The BJP has won an ideological war in Tripura against the ruling CPI(M), while Nagaland it has swept in like a tide; and in Meghalaya it has transformed itself from a party of the mainland into a party with grassroots. The makeover is nowhere more significant, of course, than in Tripura. Incumbency — 20 years of uninterrupted rule by Manik Sarkar — summarised the defeat of the olde worlde charm of the people’s struggle by a combination of aspirations and possibilities that the BJP marketed.
Tripura was a lonely bastion, in a terrain that has significantly changed colour in the past 10 years, shifting away from the Congress to the BJP-Sangh Parivar. The Northeast is not entirely Congress-mukt (liberated from the Congress’ stranglehold) because Meghalaya has not succumbed, as yet, to the saffron appeal. But Nagaland is an extraordinary exemplar; its politics is pragmatic and illustrates just how flexibile, if somewhat puzzling, the BJP’s strategy for winning can get. It hedged its bets by getting into an alliance with one and having a partnership with the other, that is, it ran with the challenger and the incumbent in Nagaland as a partner of the outgoing Nagaland People’s Front and as ally of the incoming National Democratic Peoples’ Party.
The BJP has been working on its Northeast strategy for several years. To establish itself as a truly national party, it had to win where the Congress had been entrenched for so long or had been the party that had called the shots as it grappled with militancy, insurgency and terrorism. It needed to use its biggest advantage, that of starting things off with regional actors on a clean slate. The signing of the framework agreement with the warring factions in Nagaland in 2015 was one signal and this made it imperative that the BJP wins in the state in 2018.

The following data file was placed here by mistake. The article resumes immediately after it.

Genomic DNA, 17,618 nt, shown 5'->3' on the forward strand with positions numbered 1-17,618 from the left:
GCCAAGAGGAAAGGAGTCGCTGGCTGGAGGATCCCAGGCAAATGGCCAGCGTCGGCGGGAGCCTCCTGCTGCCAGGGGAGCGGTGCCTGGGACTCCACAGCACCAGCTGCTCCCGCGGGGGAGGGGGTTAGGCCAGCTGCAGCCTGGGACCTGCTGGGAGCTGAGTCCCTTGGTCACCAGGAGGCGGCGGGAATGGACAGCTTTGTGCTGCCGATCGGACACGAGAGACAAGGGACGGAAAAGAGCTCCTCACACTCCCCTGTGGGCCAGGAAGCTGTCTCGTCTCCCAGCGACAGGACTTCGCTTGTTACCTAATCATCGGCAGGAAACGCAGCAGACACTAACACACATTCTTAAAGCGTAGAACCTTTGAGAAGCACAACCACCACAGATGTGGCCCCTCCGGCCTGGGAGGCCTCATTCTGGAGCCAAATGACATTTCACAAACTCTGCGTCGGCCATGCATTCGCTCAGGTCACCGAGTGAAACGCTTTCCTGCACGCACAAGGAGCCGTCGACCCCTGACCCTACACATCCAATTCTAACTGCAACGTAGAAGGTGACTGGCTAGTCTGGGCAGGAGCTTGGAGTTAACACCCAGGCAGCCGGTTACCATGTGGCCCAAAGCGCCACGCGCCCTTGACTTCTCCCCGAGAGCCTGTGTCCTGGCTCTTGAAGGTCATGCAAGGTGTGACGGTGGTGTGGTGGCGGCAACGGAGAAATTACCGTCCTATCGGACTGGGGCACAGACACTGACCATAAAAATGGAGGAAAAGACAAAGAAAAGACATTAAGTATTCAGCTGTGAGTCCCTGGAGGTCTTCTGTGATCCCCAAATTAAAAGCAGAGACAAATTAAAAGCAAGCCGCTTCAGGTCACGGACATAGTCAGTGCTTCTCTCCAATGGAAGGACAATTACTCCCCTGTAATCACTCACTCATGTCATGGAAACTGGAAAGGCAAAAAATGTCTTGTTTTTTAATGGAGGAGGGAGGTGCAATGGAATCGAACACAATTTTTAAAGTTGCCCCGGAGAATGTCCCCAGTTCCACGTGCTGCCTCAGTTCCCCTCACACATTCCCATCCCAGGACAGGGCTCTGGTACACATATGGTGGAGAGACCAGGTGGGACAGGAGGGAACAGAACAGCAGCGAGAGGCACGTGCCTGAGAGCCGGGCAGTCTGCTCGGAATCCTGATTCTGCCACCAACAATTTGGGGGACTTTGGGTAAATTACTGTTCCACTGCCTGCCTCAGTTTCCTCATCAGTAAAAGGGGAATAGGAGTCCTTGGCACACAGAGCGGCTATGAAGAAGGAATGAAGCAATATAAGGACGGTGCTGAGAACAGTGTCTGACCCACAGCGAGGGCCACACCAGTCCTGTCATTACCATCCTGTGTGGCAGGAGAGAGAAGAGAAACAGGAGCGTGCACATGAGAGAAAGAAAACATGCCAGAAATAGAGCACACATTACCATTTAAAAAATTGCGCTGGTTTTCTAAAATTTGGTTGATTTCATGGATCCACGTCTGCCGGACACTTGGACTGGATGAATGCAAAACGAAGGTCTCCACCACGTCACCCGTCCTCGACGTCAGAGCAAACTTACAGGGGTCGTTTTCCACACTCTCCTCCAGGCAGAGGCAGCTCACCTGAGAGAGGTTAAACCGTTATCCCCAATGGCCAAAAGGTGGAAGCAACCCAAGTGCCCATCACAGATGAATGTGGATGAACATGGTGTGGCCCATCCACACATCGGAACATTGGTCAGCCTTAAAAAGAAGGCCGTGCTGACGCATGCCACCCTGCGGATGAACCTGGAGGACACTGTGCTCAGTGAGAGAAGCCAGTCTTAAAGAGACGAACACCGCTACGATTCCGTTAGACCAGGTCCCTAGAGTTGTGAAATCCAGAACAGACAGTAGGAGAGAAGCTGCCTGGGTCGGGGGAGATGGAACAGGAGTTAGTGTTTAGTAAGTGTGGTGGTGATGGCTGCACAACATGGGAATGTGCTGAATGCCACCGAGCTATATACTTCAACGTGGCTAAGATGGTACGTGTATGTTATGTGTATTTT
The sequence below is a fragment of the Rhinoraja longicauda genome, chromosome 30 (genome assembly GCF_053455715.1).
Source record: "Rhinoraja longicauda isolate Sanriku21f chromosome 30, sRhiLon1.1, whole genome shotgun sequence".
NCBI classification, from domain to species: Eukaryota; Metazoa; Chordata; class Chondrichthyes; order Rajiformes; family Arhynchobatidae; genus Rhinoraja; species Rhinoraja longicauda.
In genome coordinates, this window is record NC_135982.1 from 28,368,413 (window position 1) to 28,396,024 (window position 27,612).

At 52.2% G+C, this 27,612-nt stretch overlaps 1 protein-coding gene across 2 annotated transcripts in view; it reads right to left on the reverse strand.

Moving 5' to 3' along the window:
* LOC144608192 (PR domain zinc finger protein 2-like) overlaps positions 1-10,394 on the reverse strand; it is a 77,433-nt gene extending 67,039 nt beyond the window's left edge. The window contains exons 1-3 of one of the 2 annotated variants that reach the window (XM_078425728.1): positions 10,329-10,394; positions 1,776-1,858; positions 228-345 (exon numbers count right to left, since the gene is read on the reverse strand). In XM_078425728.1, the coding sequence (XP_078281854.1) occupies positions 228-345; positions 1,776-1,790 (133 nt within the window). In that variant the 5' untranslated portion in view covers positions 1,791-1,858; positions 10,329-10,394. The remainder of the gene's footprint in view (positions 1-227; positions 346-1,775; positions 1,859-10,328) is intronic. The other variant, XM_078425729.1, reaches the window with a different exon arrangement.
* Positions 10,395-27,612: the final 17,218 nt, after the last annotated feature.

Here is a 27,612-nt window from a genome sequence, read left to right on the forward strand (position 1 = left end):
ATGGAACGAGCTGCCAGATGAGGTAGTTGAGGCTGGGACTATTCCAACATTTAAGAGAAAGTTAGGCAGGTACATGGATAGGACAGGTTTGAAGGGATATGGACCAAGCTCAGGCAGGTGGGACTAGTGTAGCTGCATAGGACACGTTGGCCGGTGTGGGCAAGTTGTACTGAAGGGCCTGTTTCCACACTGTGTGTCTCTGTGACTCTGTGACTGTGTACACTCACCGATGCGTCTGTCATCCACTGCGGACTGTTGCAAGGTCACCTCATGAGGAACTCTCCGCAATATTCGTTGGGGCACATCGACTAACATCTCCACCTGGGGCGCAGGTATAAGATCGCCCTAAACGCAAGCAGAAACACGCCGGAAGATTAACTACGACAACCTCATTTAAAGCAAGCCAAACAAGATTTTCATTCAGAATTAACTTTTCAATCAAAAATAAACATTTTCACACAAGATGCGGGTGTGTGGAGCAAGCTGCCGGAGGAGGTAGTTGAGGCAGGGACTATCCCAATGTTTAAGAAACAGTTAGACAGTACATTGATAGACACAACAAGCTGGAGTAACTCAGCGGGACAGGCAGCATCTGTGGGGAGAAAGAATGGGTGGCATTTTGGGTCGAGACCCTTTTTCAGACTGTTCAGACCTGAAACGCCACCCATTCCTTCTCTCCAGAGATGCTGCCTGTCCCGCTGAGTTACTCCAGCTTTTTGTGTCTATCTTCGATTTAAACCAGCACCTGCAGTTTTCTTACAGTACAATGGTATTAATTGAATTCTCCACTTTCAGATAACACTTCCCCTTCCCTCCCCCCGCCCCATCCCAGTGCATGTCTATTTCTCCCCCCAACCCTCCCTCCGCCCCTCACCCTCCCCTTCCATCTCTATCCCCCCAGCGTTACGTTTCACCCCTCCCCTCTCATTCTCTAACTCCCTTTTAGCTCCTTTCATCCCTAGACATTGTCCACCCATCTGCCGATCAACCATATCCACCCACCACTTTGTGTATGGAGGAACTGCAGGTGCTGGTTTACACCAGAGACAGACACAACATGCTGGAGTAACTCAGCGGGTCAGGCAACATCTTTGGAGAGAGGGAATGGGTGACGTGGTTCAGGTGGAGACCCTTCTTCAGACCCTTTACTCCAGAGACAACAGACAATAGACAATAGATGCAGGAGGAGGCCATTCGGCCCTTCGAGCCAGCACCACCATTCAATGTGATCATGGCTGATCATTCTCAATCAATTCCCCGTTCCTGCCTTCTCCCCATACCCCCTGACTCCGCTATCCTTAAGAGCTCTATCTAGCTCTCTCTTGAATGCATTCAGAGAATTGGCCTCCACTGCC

After Assam and Manipur, the saffron capture of the Northeast was a war that the BJP has fought with all that it had. The defence by the incumbent parties — CPI(M), Congress and regional parties — was poor, as either they did not get the BJP’s game or they did not have the resources to wage the war. The BJP outmanoeuvred the rest and emerged as first challenger, and now victor.
The plan, it would appear, is to mainstream the Northeast and bring it into Bharat Mata’s embrace. In that, the BJP has succeeded. It has used every weapon in its arsenal to sell itself as an attractive proposition, banking on the fact that most of the leadership in the Northeast states were old, worn and needed to retire. It also leveraged its winner cachet, that had an appeal for the new generation of voters. It spent effort and resources on countering the impact of the “Hindu nationalism — Beef Ban” aspect of its politics, by specifying that the Northeast was different. It was a clever strategy designed to appeal to the pride of people with distinctions.
In Tripura too, the BJP correctly identified the CPI(M) as an isolated sitting duck. The overwhelming majority of the state’s population has nothing in common with the rest of the Northeast and its tribal politics is very different as well. The CPI(M), after 20 years of uninterrupted power, had converted itself into what it thought was an invincible fortress, by successfully marginalising the Congress as the Opposition and becoming the only relevant party in the state. It had dealt “firmly” with tribal militancy and therefore thought it was unassailable.